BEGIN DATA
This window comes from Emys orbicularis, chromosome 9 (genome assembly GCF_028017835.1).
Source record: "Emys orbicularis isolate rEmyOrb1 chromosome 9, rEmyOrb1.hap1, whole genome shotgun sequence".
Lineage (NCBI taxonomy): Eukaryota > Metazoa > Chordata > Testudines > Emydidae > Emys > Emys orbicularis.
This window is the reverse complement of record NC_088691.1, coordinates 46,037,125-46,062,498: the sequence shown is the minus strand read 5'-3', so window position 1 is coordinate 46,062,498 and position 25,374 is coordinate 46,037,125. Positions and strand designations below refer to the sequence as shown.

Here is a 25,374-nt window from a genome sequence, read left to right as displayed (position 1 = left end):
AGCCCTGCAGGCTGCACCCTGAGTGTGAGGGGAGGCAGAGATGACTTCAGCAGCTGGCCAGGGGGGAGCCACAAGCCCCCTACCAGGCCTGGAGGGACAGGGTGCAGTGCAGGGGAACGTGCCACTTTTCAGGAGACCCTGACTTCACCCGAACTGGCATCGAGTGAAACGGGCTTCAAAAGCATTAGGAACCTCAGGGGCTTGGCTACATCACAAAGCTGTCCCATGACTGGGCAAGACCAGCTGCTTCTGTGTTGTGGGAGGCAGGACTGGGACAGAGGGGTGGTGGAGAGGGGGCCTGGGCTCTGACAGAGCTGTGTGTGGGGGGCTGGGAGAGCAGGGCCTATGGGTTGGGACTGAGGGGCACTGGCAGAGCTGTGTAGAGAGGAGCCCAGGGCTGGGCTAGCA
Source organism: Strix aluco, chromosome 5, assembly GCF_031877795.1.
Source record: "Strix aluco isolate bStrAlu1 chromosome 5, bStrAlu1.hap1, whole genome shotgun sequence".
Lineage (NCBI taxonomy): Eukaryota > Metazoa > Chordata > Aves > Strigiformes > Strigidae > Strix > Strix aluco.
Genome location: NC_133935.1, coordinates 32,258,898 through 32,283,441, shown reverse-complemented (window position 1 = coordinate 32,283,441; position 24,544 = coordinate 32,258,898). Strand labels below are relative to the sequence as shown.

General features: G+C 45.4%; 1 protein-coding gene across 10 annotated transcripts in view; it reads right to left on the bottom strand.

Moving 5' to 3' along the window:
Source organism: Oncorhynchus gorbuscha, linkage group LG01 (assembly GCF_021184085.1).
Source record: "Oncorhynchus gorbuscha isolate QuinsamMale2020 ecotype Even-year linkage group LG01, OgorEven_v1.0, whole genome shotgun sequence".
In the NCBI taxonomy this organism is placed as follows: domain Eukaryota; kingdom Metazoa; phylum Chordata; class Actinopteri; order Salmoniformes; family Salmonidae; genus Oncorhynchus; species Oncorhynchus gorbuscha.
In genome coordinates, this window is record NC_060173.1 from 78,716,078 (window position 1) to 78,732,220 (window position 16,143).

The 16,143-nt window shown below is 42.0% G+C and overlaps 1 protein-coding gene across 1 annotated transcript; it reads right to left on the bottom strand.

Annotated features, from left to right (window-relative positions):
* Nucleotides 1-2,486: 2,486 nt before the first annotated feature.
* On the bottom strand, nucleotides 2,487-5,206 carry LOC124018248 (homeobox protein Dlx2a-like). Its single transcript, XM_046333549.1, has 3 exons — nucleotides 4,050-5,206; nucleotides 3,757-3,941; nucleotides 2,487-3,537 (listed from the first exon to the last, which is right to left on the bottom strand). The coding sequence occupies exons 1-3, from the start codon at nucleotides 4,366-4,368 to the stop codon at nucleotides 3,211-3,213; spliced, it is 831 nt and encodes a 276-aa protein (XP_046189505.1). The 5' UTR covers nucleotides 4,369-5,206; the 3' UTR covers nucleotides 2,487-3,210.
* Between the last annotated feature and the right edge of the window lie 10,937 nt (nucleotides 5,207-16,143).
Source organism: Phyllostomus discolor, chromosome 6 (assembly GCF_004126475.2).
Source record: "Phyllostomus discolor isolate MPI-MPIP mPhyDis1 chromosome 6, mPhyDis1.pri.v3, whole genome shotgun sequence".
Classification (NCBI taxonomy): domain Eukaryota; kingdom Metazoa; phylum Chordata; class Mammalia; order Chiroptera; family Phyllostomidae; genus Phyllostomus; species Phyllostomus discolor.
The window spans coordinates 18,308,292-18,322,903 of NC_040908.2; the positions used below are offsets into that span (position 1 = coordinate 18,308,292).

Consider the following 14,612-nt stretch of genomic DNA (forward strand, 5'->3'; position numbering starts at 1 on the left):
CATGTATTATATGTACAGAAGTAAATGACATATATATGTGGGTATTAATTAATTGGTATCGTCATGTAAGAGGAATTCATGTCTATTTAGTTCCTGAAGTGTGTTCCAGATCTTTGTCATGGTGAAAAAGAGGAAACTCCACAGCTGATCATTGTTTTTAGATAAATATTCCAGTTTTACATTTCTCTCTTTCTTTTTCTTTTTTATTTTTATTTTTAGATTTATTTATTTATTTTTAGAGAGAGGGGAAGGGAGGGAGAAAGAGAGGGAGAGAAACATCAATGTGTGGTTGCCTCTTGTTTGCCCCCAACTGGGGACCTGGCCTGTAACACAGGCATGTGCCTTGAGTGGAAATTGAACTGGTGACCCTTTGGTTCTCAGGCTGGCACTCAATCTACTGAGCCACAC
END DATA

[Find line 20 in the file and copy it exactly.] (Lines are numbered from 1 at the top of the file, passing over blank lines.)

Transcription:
* On the bottom strand, nucleotides 2,487-5,206 carry LOC124018248 (homeobox protein Dlx2a-like). Its single transcript, XM_046333549.1, has 3 exons — nucleotides 4,050-5,206; nucleotides 3,757-3,941; nucleotides 2,487-3,537 (listed from the first exon to the last, which is right to left on the bottom strand). The coding sequence occupies exons 1-3, from the start codon at nucleotides 4,366-4,368 to the stop codon at nucleotides 3,211-3,213; spliced, it is 831 nt and encodes a 276-aa protein (XP_046189505.1). The 5' UTR covers nucleotides 4,369-5,206; the 3' UTR covers nucleotides 2,487-3,210.